Three proposals will appear on the nonpartisan section of the ballot. One would legalize recreational marijuana and the others would help strengthen our democracy through policies aiming to ease the voting process and make every vote count equally.
- Mark Andresen
Prop 1: Marijuana legalization
This initiative would allow people 21 and older to possess, use, and buy marijuana for recreational use. The recreational industry, for the most part, would be governed by the same rules that guide the state's three-tier medical cannabis system. Under this system, all pot businesses must obtain licenses and dispensaries can be supplied only by large-scale growers and processors that have met lab testing and secure transportation requirements. Like with medical marijuana, grower licenses would be available for 500, 1,000, and 1,500 plant grows, but the proposal would create an additional license for marijuana "microbusinesses" that allows for grows of up to 150 plants. Individuals, meanwhile, would be free to grow up to 12 marijuana plants per household for recreational use. The state will collect a 10 percent excise tax on marijuana sales, with revenue dedicated to implementation of the initiative, education, infrastructure, and municipalities that have approved marijuana businesses. The proposal does not include an expungement provision for those who've been convicted of marijuana crimes in the past.
Polling on this proposal has been all over the place, and suggests that anywhere from 38 to 61 percent of Michiganders support legalization.
The group behind the proposal, the Coalition to Regulate Marijuana Like Alcohol, includes the Marijuana Policy Project, which has helped run successful legalization efforts in a number of states across the country. Marijuana is legal for recreational use in nine states.
- Mark Andresen
Prop 2: Nonpartisan redistricting
Proposal 2 is designed to put an end to gerrymandering, the practice of drawing electoral districts to benefit a specific political party. Gerrymandering occurs when the party leading the state is given the power to redistrict every 10 years after the Census. It involves "stacking" one party's voters into as few districts as possible, and "cracking" another party's voters across as many districts as possible — a great way to keep a political party in the minority and ensure it doesn't get a say in what laws are passed. Democrats and Republicans are both guilty of gerrymandering, but our current Michigan districts — drawn by Republicans in 2010 — have led analysts to name Michigan one of the most gerrymandered states in the nation.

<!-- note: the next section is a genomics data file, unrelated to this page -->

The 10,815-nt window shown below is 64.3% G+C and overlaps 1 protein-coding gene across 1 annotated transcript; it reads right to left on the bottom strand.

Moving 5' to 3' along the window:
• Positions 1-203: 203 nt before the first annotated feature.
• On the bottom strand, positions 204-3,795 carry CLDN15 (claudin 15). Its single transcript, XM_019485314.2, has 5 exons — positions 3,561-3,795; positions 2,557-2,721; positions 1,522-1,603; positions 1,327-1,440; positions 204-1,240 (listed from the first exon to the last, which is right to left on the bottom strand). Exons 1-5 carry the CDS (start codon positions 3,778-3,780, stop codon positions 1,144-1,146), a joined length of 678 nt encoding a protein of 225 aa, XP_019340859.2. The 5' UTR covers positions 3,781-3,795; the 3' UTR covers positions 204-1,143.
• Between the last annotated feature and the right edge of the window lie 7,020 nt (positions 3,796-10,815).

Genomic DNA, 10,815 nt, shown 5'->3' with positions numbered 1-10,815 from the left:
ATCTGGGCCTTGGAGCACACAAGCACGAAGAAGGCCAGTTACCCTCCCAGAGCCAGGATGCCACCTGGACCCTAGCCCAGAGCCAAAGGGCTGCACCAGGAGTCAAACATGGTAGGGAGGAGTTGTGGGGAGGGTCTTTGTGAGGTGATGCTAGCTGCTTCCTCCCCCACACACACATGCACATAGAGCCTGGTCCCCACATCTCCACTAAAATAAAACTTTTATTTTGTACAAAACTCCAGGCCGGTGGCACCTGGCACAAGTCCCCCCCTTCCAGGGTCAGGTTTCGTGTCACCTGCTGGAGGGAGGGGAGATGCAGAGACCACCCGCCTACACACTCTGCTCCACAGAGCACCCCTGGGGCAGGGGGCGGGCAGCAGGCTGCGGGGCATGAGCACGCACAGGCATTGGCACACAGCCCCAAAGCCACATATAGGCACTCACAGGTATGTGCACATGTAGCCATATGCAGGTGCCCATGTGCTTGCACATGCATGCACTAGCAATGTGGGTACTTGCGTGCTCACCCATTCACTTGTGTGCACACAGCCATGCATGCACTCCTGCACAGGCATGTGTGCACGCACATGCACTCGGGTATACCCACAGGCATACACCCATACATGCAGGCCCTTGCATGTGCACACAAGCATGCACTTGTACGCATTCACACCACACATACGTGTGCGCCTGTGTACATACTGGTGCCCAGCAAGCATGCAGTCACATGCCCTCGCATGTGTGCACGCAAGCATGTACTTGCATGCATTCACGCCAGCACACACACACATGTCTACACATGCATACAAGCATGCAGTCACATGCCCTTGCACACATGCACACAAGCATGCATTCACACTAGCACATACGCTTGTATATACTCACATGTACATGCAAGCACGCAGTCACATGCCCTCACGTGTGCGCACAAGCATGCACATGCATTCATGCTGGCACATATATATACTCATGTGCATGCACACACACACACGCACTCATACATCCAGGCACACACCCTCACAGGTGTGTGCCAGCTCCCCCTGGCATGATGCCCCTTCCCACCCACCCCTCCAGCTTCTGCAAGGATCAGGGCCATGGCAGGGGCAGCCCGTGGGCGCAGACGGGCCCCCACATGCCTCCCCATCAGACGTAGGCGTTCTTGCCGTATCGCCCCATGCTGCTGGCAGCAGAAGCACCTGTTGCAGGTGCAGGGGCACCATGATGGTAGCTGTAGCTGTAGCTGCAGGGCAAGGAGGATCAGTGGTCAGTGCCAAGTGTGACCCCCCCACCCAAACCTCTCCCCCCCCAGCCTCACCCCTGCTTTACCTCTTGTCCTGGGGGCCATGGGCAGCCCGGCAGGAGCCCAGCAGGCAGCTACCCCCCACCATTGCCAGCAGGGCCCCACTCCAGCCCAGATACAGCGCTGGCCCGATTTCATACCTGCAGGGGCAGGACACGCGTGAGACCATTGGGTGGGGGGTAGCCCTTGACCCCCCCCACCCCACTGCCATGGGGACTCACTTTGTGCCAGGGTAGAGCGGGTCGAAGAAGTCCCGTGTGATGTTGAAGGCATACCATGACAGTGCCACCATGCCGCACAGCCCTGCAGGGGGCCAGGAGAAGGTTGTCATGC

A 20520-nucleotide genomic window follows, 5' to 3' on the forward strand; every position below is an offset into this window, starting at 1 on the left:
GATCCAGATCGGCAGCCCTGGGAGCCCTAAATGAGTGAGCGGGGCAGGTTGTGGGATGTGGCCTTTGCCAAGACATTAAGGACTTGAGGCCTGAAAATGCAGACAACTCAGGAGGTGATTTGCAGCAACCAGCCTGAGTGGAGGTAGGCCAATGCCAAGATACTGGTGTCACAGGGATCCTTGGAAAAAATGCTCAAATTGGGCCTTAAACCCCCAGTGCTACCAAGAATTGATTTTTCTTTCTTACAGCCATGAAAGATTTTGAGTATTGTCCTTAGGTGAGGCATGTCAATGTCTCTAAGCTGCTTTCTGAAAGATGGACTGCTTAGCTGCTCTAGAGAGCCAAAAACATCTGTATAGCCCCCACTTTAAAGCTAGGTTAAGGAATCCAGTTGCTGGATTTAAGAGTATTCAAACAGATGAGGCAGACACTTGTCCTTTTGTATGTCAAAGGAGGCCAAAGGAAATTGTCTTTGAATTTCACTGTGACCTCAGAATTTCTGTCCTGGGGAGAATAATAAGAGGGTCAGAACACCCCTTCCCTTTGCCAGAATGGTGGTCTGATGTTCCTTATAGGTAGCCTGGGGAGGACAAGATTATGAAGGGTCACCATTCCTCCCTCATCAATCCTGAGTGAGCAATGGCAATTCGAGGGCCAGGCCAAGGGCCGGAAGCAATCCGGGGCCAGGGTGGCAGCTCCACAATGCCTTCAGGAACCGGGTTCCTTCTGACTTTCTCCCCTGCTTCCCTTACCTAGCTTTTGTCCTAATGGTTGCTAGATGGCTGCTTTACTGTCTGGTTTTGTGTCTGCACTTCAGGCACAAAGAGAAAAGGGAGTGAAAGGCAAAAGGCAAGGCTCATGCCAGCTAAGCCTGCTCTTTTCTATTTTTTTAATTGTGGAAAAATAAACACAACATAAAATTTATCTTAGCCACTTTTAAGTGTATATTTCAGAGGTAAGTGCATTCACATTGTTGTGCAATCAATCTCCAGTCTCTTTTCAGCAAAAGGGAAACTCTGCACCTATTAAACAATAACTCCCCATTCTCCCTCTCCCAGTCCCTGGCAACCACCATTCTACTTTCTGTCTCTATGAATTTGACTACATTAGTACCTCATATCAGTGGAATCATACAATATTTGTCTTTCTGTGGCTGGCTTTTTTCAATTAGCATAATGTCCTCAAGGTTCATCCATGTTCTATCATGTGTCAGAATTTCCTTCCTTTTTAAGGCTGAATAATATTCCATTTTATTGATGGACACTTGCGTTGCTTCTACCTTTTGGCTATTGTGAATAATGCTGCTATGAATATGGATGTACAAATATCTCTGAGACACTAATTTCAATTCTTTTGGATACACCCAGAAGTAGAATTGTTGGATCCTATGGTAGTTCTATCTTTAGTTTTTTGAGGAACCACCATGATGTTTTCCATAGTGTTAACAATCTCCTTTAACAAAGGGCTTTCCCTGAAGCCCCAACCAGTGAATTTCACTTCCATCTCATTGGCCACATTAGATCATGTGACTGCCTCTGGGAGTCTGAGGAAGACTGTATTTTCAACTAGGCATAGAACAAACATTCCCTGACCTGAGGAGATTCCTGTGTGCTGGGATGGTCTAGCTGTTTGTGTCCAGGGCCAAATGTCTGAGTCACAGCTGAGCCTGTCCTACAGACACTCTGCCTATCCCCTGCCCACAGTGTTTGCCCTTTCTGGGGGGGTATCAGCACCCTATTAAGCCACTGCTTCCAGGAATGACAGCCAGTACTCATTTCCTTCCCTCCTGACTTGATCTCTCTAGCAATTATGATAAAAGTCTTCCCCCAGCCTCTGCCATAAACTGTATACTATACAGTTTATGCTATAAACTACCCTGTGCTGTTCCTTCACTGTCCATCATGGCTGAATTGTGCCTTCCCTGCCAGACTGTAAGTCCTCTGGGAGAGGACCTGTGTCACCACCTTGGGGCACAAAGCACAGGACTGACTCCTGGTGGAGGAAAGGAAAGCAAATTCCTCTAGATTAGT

Proposal 2 would establish an independent redistricting commission that would put people instead of politicians in charge of drawing the state's political districts. The commission would be made up of four Democrats, four Republicans, and five independents, the latter of whom would have no affiliation to the state parties or politicians. All 13 commission members would be randomly selected by the secretary of state and would not be allowed to hold office, run for office, be certain kinds of lobbyists, or have strong ties to partisan actors.
The proposal by the group Voters Not Politicians has made it onto the ballot after fending off a legal challenge funded by the right-leaning Michigan Chamber of Commerce. Recent polling shows 55 percent of Michiganders support the proposal, and 23 percent oppose it.
- Mark Andresen
Prop 3: Expanded voting access
Prop 3 would make it easier for Michigan residents to vote. Automatic voter registration, same-day voter registration, no-reason absentee voting, and straight-ticket voting would all be enshrined in the state constitution — a move designed to help safeguard the provisions from possible political meddling. (Case in point: Michigan had straight-ticket voting for decades until state Republicans banned it in 2016.) The changes would be of greatest benefit to workers who can't carve out time to make it to the polls on election days or people who lack adequate transportation. Prop 3 would also write into the constitution existing voting-related rules, like the advance mailing of absentee ballots to military personnel and voters overseas.
Prop 3 was led by Promote the Vote, which includes a consortium of organizations like the ACLU of Michigan, the Michigan NAACP, and the League of Women Voters.
Find more 2018 Election Guide coverage here.
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